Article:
Not Having a Cow Over Mad Cow –
What Gives?

By Michael Fumento

Washington Post Outlook, January 18, 2004
Copyright 2004 Washington Post

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Why no stampede of panic over the American mad cow?

Remember those Wendy’s commercials from 20 years ago? The ones where the granny would go into competing fast food restaurants, examine the hamburgers and obnoxiously demand, "Where’s the beef?" I’m reminded of those ads as I watch the media and public reaction to the news that mad cow disease has slipped over the border into the United States. My question is: "Where’s the beef . . . hysteria?"

The announcement of mad cow disease is the sort of health scare that would normally have us fear-sensitized Americans reacting in a panic. So why aren’t we out protesting hamburger restaurants or making like the French and dumping manure in McDonald’s parking lots? We’re not lynching cattlemen, tossing the beef from our freezers or converting en masse to vegetarianism. Last I heard, the singer Meat Loaf had yet to change his name to Tofu Burger.

For some reason, we’re not stampeding down the fear trail over the (exceedingly slim) possibility that deadly prions could one day turn our brains into mush. This is notwithstanding the valiant efforts of "organic beef" and vegetarian groups, the Center for Science in the Public Interest (CSPI), animal rights activists and even most of the Democratic presidential candidates to scare the cow droppings out of us.

"Consumer protection has certainly fallen short," declared CSPI in blasting the Agriculture Department. "Making meat ’safe’ is not a realistic or attainable goal," declared meat-substitute producer Gardenburger on its Web site. And to Democratic hopeful Howard Dean, the mad cow case "raises serious concerns about the ability of this administration to protect the safety of our nation’s food supply."

From the Website of the Animal Rights Activist Group PETA

Nevertheless, beef continues to be what’s for dinner. We’re still buying it – and not the panic. This time, at least. The reasons have to do both with the specific nature of this case and with Americans’ longstanding love affair with the hamburger, or a juicy red steak.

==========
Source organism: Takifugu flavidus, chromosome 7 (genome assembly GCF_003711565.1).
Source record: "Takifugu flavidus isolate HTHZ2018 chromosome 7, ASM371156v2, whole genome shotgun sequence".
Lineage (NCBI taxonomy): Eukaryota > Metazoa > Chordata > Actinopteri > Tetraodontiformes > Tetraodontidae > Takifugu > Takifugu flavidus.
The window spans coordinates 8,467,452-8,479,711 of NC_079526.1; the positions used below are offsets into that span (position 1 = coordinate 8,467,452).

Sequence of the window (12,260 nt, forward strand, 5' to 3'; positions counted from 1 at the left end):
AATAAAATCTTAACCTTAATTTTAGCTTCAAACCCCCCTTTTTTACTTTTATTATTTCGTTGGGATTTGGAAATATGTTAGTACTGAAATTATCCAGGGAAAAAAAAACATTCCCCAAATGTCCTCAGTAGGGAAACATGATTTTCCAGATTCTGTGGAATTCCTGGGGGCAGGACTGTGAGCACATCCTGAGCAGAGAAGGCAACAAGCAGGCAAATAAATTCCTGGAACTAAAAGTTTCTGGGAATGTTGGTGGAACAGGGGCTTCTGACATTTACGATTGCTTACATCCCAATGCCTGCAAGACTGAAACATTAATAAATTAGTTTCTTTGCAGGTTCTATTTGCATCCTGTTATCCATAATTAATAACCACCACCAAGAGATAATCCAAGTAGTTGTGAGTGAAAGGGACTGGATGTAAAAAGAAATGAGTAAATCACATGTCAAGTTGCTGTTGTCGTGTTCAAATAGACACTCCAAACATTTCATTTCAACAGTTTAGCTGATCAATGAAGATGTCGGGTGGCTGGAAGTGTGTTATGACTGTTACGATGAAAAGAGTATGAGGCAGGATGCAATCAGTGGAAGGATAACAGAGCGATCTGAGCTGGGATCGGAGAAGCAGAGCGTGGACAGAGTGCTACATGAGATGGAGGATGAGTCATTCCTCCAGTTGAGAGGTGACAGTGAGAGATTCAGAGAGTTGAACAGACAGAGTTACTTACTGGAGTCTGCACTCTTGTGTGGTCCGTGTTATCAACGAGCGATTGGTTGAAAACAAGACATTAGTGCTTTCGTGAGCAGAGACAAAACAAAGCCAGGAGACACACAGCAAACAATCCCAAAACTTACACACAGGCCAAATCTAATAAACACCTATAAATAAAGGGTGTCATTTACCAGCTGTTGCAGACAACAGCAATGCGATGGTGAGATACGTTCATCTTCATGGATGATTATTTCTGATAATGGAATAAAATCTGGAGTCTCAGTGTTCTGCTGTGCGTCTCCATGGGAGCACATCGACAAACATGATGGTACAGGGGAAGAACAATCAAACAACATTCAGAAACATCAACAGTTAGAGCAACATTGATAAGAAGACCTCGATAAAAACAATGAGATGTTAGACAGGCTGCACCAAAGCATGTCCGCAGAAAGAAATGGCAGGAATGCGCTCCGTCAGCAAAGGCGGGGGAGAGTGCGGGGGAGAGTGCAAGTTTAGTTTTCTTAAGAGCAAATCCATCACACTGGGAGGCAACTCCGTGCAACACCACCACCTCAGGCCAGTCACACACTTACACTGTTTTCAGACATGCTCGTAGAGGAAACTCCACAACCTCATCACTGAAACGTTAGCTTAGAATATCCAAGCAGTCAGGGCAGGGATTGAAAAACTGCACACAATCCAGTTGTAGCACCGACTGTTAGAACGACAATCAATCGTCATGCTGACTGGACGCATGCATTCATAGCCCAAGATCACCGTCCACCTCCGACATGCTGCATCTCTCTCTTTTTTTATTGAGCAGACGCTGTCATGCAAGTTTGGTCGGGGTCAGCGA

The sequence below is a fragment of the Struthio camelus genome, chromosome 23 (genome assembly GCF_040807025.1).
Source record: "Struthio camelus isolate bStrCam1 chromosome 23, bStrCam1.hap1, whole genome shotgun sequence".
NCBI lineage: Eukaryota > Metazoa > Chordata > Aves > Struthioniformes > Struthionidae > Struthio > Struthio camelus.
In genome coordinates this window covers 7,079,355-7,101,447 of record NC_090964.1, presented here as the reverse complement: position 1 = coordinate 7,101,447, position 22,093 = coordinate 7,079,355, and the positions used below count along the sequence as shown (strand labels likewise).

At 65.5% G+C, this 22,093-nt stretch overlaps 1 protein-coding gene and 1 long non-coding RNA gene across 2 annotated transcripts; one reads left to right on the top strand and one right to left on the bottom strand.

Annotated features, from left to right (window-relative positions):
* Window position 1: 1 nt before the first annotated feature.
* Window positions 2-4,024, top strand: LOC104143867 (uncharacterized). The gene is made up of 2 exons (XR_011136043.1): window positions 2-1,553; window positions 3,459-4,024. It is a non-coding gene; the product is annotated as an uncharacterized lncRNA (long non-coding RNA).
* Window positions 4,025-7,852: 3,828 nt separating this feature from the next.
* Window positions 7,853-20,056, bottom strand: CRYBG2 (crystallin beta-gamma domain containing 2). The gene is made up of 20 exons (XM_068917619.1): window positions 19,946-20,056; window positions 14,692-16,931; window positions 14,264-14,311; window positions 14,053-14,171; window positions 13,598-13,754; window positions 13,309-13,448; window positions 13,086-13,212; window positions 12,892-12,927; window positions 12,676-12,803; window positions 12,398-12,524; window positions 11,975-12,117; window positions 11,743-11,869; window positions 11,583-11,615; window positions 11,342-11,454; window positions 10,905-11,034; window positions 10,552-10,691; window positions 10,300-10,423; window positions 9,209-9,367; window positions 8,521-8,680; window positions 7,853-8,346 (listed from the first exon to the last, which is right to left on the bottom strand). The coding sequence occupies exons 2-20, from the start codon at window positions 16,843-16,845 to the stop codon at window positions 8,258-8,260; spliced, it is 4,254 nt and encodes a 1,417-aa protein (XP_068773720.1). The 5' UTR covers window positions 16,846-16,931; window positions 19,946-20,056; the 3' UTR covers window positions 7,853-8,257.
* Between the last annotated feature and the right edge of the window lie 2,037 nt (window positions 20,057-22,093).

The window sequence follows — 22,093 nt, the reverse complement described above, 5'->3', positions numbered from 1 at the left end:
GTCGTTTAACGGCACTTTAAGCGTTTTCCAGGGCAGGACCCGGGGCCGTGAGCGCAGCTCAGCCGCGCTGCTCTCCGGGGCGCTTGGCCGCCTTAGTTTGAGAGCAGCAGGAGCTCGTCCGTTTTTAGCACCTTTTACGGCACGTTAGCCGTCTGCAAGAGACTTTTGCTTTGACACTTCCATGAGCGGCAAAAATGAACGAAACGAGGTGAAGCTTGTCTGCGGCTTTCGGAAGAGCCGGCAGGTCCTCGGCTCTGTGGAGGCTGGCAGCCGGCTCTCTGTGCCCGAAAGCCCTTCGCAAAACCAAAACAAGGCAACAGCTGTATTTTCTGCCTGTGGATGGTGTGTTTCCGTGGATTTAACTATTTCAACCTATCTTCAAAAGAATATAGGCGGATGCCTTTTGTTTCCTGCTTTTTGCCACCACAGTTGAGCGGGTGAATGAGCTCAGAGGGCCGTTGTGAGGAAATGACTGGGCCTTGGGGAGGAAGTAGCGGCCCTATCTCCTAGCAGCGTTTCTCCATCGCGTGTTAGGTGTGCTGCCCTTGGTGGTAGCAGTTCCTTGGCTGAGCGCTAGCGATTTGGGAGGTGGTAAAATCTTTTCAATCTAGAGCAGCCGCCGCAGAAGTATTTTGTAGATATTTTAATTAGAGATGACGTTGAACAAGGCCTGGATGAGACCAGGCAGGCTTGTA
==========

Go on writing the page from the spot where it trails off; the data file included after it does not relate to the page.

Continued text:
First, irrational as it seems, the media, after an initial flurry of the usual screaming headlines, are for once handling a scare story rationally. While keeping us informed of developments, they’ve generally refrained from the hype and horror that typify coverage of most health scares. In fact, there may be more accusations of media-motivated panic than there are media actually motivating panic."When it comes to the safety of our food, media hysteria will be inversely proportional to actual risks," wrote one food writer, adding, "The mania surrounding mad cow is already proving this point."

But it isn’t. While surveys consistently show that Americans believe the media to be heavily biased generally and biased toward sensationalism in particular, a Food Marketing Institute survey reported on Jan. 12 that only 22 percent of respondents considered the mad cow coverage "negatively biased." A Gallup Poll taken even before the reassuring news that the sick heifer was from Canada, where mad cow disease was already known to exist, showed that 55 percent of Americans had heard a "great deal" about mad cow disease in general, while another 33 percent said they’d heard a "moderate" amount. But those who had heard more were no more concerned than those who’d heard less. Overall, only 6 percent labeled the event "a crisis."